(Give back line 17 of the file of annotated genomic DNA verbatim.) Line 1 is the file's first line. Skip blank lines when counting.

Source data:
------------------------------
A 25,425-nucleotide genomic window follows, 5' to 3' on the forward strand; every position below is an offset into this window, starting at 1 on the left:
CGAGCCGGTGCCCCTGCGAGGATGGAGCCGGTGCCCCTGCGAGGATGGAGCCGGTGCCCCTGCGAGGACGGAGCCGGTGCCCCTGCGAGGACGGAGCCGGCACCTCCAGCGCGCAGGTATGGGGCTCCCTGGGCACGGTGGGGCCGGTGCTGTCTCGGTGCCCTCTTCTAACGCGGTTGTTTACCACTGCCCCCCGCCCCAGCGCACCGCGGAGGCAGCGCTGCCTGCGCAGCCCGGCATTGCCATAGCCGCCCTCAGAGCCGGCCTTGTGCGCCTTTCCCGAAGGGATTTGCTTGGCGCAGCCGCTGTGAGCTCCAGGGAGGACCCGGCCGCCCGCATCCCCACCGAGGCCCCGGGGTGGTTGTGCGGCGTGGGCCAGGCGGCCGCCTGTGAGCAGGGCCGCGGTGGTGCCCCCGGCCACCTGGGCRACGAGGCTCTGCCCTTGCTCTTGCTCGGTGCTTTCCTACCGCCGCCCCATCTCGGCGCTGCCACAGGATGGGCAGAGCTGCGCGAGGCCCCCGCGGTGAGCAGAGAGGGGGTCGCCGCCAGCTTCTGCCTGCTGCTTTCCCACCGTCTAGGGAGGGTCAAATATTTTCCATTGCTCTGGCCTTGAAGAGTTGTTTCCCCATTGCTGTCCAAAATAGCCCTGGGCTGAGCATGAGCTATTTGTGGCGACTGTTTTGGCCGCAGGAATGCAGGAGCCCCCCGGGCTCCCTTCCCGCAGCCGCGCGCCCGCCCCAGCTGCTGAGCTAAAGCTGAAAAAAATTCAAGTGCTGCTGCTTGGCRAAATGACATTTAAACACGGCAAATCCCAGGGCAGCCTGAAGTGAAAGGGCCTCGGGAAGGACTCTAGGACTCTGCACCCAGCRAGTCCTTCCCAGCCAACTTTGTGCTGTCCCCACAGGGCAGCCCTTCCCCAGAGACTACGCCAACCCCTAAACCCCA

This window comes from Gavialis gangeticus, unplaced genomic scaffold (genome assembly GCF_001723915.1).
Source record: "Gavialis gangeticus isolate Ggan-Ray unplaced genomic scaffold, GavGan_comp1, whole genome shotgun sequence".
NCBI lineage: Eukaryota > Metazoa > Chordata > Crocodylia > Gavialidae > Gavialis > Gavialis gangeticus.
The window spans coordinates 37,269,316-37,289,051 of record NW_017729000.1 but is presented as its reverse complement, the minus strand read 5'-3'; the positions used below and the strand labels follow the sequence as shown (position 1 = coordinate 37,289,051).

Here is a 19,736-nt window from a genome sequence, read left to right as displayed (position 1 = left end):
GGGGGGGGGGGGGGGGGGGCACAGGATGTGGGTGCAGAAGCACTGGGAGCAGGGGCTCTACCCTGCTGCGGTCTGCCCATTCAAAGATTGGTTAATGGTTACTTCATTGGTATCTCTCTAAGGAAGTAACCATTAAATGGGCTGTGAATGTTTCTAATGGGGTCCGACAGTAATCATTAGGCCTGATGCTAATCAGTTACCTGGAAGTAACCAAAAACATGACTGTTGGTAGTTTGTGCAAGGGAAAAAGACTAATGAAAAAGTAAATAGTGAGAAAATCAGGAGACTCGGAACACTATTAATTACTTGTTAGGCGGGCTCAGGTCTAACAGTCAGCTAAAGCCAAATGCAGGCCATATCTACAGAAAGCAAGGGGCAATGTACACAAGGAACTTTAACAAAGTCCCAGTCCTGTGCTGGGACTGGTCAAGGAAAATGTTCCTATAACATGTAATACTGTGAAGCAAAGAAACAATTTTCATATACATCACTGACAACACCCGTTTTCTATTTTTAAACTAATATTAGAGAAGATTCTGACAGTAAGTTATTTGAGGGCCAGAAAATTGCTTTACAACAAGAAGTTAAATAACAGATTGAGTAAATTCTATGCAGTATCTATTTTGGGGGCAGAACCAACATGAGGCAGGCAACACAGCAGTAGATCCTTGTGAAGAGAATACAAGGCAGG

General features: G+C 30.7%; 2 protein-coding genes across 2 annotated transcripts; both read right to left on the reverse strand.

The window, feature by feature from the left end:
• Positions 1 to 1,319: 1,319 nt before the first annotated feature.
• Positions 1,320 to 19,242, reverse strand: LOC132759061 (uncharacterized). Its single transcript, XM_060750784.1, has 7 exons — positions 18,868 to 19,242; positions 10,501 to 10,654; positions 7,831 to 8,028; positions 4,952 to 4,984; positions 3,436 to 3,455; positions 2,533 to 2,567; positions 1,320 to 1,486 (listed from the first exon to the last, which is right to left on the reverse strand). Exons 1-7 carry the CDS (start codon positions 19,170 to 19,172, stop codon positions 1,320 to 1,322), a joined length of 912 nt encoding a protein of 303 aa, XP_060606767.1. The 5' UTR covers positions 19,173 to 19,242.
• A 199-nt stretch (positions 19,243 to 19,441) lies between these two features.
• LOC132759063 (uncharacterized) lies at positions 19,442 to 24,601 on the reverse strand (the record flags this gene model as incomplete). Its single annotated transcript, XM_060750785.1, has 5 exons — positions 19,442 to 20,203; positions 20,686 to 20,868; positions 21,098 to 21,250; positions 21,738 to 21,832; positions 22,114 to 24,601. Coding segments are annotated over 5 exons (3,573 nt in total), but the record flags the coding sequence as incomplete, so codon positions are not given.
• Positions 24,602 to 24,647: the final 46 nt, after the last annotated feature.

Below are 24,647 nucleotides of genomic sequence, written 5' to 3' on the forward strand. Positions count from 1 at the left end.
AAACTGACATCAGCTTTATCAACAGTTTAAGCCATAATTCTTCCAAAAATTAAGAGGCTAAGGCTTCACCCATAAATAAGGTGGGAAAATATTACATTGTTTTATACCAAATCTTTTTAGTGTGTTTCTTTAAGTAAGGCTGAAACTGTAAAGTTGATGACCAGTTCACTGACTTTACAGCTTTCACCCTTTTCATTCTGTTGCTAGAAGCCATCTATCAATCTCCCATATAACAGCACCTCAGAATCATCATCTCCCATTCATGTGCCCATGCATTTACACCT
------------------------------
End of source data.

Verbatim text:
AAACTGACATCAGCTTTATCAACAGTTTAAGCCATAATTCTTCCAAAAATTAAGAGGCTAAGGCTTCACCCATAAATAAGGTGGGAAAATATTACATTGTTTTATACCAAATCTTTTTAGTGTGTTTCTTTAAGTAAGGCTGAAACTGTAAAGTTGATGACCAGTTCACTGACTTTACAGCTTTCACCCTTTTCATTCTGTTGCTAGAAGCCATCTATCAATCTCCCATATAACAGCACCTCAGAATCATCATCTCCCATTCATGTGCCCATGCATTTACACCT